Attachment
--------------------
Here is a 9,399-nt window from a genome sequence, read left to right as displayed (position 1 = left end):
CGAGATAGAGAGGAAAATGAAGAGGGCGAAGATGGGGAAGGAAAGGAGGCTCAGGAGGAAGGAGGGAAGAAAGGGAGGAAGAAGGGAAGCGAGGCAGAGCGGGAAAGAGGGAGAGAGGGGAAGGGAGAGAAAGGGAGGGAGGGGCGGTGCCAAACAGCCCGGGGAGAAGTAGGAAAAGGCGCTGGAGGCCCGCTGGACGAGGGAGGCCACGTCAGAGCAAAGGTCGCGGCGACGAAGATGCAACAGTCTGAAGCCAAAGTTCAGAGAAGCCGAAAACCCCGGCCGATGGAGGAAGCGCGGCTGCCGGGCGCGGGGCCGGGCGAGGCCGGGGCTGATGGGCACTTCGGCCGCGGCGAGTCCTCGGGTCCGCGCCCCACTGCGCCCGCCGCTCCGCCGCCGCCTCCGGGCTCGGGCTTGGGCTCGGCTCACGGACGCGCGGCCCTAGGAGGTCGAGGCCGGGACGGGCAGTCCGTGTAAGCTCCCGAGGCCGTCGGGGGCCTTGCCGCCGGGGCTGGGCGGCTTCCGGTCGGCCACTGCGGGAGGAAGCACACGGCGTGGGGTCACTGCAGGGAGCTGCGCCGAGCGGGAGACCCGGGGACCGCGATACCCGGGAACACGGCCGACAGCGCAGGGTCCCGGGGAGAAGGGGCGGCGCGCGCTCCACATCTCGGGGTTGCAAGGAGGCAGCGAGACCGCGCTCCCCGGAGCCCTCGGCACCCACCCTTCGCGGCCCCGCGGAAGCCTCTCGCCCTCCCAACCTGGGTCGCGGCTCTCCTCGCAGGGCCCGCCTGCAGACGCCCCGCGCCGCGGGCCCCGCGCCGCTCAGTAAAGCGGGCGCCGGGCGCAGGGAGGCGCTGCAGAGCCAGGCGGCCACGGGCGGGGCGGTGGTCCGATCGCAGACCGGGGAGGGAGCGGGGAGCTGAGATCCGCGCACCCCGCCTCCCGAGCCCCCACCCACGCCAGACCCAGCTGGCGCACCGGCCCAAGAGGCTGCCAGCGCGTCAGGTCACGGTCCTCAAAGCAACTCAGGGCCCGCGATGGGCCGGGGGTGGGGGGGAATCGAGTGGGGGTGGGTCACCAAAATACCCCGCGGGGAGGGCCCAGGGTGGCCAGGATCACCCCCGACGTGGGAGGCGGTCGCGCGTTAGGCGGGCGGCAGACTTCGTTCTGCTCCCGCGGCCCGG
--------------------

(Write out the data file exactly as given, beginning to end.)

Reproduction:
Here is a 9,399-nt window from a genome sequence, read left to right as displayed (position 1 = left end):
CGAGATAGAGAGGAAAATGAAGAGGGCGAAGATGGGGAAGGAAAGGAGGCTCAGGAGGAAGGAGGGAAGAAAGGGAGGAAGAAGGGAAGCGAGGCAGAGCGGGAAAGAGGGAGAGAGGGGAAGGGAGAGAAAGGGAGGGAGGGGCGGTGCCAAACAGCCCGGGGAGAAGTAGGAAAAGGCGCTGGAGGCCCGCTGGACGAGGGAGGCCACGTCAGAGCAAAGGTCGCGGCGACGAAGATGCAACAGTCTGAAGCCAAAGTTCAGAGAAGCCGAAAACCCCGGCCGATGGAGGAAGCGCGGCTGCCGGGCGCGGGGCCGGGCGAGGCCGGGGCTGATGGGCACTTCGGCCGCGGCGAGTCCTCGGGTCCGCGCCCCACTGCGCCCGCCGCTCCGCCGCCGCCTCCGGGCTCGGGCTTGGGCTCGGCTCACGGACGCGCGGCCCTAGGAGGTCGAGGCCGGGACGGGCAGTCCGTGTAAGCTCCCGAGGCCGTCGGGGGCCTTGCCGCCGGGGCTGGGCGGCTTCCGGTCGGCCACTGCGGGAGGAAGCACACGGCGTGGGGTCACTGCAGGGAGCTGCGCCGAGCGGGAGACCCGGGGACCGCGATACCCGGGAACACGGCCGACAGCGCAGGGTCCCGGGGAGAAGGGGCGGCGCGCGCTCCACATCTCGGGGTTGCAAGGAGGCAGCGAGACCGCGCTCCCCGGAGCCCTCGGCACCCACCCTTCGCGGCCCCGCGGAAGCCTCTCGCCCTCCCAACCTGGGTCGCGGCTCTCCTCGCAGGGCCCGCCTGCAGACGCCCCGCGCCGCGGGCCCCGCGCCGCTCAGTAAAGCGGGCGCCGGGCGCAGGGAGGCGCTGCAGAGCCAGGCGGCCACGGGCGGGGCGGTGGTCCGATCGCAGACCGGGGAGGGAGCGGGGAGCTGAGATCCGCGCACCCCGCCTCCCGAGCCCCCACCCACGCCAGACCCAGCTGGCGCACCGGCCCAAGAGGCTGCCAGCGCGTCAGGTCACGGTCCTCAAAGCAACTCAGGGCCCGCGATGGGCCGGGGGTGGGGGGGAATCGAGTGGGGGTGGGTCACCAAAATACCCCGCGGGGAGGGCCCAGGGTGGCCAGGATCACCCCCGACGTGGGAGGCGGTCGCGCGTTAGGCGGGCGGCAGACTTCGTTCTGCTCCCGCGGCCCGG